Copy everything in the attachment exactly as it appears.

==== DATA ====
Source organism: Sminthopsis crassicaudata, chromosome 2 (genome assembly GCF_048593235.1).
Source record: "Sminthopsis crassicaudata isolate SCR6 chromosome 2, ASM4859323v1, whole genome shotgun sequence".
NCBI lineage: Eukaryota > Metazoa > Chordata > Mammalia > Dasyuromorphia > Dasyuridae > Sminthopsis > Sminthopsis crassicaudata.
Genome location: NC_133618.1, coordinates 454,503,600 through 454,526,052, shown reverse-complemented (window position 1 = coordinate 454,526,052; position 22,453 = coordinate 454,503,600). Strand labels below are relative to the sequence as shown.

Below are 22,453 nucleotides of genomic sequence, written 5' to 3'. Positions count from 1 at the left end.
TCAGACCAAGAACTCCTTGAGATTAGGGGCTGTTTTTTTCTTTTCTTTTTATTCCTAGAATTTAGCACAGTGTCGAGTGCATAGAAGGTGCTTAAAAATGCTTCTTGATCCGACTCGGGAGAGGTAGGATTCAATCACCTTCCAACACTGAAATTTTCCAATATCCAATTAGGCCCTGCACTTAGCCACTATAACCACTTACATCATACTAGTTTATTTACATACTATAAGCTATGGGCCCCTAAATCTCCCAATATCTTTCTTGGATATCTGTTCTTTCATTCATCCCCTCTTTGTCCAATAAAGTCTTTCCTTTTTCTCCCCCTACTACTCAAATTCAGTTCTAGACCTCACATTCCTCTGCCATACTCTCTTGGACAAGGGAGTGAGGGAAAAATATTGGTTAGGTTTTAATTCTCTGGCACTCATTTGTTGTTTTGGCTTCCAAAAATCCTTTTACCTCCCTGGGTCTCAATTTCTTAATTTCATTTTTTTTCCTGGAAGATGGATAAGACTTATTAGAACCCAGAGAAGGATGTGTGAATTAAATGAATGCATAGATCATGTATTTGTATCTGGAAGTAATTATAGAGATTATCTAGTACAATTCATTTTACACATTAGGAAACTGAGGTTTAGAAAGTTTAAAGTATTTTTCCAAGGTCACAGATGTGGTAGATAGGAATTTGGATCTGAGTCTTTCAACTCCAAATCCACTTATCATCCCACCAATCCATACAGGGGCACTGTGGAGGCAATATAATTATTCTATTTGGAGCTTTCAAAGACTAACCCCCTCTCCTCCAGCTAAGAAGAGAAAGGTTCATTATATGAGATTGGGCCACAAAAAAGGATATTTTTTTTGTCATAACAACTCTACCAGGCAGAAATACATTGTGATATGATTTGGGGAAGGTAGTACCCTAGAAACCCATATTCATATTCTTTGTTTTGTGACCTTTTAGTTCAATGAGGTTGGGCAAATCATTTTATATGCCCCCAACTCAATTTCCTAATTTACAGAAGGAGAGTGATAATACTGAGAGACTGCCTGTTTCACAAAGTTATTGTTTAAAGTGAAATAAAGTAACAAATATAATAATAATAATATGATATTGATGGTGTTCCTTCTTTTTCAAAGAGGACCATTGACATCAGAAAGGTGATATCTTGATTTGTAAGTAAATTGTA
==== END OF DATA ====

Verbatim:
Source organism: Sminthopsis crassicaudata, chromosome 2 (genome assembly GCF_048593235.1).
Source record: "Sminthopsis crassicaudata isolate SCR6 chromosome 2, ASM4859323v1, whole genome shotgun sequence".
NCBI lineage: Eukaryota > Metazoa > Chordata > Mammalia > Dasyuromorphia > Dasyuridae > Sminthopsis > Sminthopsis crassicaudata.
Genome location: NC_133618.1, coordinates 454,503,600 through 454,526,052, shown reverse-complemented (window position 1 = coordinate 454,526,052; position 22,453 = coordinate 454,503,600). Strand labels below are relative to the sequence as shown.

Below are 22,453 nucleotides of genomic sequence, written 5' to 3'. Positions count from 1 at the left end.
TCAGACCAAGAACTCCTTGAGATTAGGGGCTGTTTTTTTCTTTTCTTTTTATTCCTAGAATTTAGCACAGTGTCGAGTGCATAGAAGGTGCTTAAAAATGCTTCTTGATCCGACTCGGGAGAGGTAGGATTCAATCACCTTCCAACACTGAAATTTTCCAATATCCAATTAGGCCCTGCACTTAGCCACTATAACCACTTACATCATACTAGTTTATTTACATACTATAAGCTATGGGCCCCTAAATCTCCCAATATCTTTCTTGGATATCTGTTCTTTCATTCATCCCCTCTTTGTCCAATAAAGTCTTTCCTTTTTCTCCCCCTACTACTCAAATTCAGTTCTAGACCTCACATTCCTCTGCCATACTCTCTTGGACAAGGGAGTGAGGGAAAAATATTGGTTAGGTTTTAATTCTCTGGCACTCATTTGTTGTTTTGGCTTCCAAAAATCCTTTTACCTCCCTGGGTCTCAATTTCTTAATTTCATTTTTTTTCCTGGAAGATGGATAAGACTTATTAGAACCCAGAGAAGGATGTGTGAATTAAATGAATGCATAGATCATGTATTTGTATCTGGAAGTAATTATAGAGATTATCTAGTACAATTCATTTTACACATTAGGAAACTGAGGTTTAGAAAGTTTAAAGTATTTTTCCAAGGTCACAGATGTGGTAGATAGGAATTTGGATCTGAGTCTTTCAACTCCAAATCCACTTATCATCCCACCAATCCATACAGGGGCACTGTGGAGGCAATATAATTATTCTATTTGGAGCTTTCAAAGACTAACCCCCTCTCCTCCAGCTAAGAAGAGAAAGGTTCATTATATGAGATTGGGCCACAAAAAAGGATATTTTTTTTGTCATAACAACTCTACCAGGCAGAAATACATTGTGATATGATTTGGGGAAGGTAGTACCCTAGAAACCCATATTCATATTCTTTGTTTTGTGACCTTTTAGTTCAATGAGGTTGGGCAAATCATTTTATATGCCCCCAACTCAATTTCCTAATTTACAGAAGGAGAGTGATAATACTGAGAGACTGCCTGTTTCACAAAGTTATTGTTTAAAGTGAAATAAAGTAACAAATATAATAATAATAATATGATATTGATGGTGTTCCTTCTTTTTCAAAGAGGACCATTGACATCAGAAAGGTGATATCTTGATTTGTAAGTAAATTGTA